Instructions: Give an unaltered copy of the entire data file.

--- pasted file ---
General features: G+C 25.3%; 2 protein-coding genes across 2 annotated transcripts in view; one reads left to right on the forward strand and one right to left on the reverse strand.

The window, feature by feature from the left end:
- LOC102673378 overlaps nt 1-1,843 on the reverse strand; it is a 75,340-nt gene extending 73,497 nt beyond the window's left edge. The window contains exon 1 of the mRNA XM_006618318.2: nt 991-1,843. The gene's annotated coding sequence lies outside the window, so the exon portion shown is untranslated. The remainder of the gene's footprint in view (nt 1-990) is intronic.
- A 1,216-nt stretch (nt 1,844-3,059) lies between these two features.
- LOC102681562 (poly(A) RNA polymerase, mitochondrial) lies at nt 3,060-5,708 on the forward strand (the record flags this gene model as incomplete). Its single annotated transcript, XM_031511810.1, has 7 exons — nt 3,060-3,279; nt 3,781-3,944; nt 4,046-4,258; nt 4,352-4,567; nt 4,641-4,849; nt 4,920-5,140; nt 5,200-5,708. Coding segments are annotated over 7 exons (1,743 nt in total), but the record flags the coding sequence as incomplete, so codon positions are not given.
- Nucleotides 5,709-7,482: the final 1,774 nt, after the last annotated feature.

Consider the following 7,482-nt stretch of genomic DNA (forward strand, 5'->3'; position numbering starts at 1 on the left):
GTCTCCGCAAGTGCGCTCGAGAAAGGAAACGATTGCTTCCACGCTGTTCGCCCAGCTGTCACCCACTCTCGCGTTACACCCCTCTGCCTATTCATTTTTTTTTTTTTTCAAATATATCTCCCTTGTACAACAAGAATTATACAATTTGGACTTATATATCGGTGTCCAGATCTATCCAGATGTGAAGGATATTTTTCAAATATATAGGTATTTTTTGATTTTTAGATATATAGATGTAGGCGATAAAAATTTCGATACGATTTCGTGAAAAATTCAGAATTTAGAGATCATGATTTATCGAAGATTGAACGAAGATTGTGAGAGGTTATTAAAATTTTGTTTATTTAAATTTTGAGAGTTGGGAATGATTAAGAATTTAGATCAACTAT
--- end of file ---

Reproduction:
General features: G+C 25.3%; 2 protein-coding genes across 2 annotated transcripts in view; one reads left to right on the forward strand and one right to left on the reverse strand.

The window, feature by feature from the left end:
- LOC102673378 overlaps nt 1-1,843 on the reverse strand; it is a 75,340-nt gene extending 73,497 nt beyond the window's left edge. The window contains exon 1 of the mRNA XM_006618318.2: nt 991-1,843. The gene's annotated coding sequence lies outside the window, so the exon portion shown is untranslated. The remainder of the gene's footprint in view (nt 1-990) is intronic.
- A 1,216-nt stretch (nt 1,844-3,059) lies between these two features.
- LOC102681562 (poly(A) RNA polymerase, mitochondrial) lies at nt 3,060-5,708 on the forward strand (the record flags this gene model as incomplete). Its single annotated transcript, XM_031511810.1, has 7 exons — nt 3,060-3,279; nt 3,781-3,944; nt 4,046-4,258; nt 4,352-4,567; nt 4,641-4,849; nt 4,920-5,140; nt 5,200-5,708. Coding segments are annotated over 7 exons (1,743 nt in total), but the record flags the coding sequence as incomplete, so codon positions are not given.
- Nucleotides 5,709-7,482: the final 1,774 nt, after the last annotated feature.

Consider the following 7,482-nt stretch of genomic DNA (forward strand, 5'->3'; position numbering starts at 1 on the left):
GTCTCCGCAAGTGCGCTCGAGAAAGGAAACGATTGCTTCCACGCTGTTCGCCCAGCTGTCACCCACTCTCGCGTTACACCCCTCTGCCTATTCATTTTTTTTTTTTTTCAAATATATCTCCCTTGTACAACAAGAATTATACAATTTGGACTTATATATCGGTGTCCAGATCTATCCAGATGTGAAGGATATTTTTCAAATATATAGGTATTTTTTGATTTTTAGATATATAGATGTAGGCGATAAAAATTTCGATACGATTTCGTGAAAAATTCAGAATTTAGAGATCATGATTTATCGAAGATTGAACGAAGATTGTGAGAGGTTATTAAAATTTTGTTTATTTAAATTTTGAGAGTTGGGAATGATTAAGAATTTAGATCAACTAT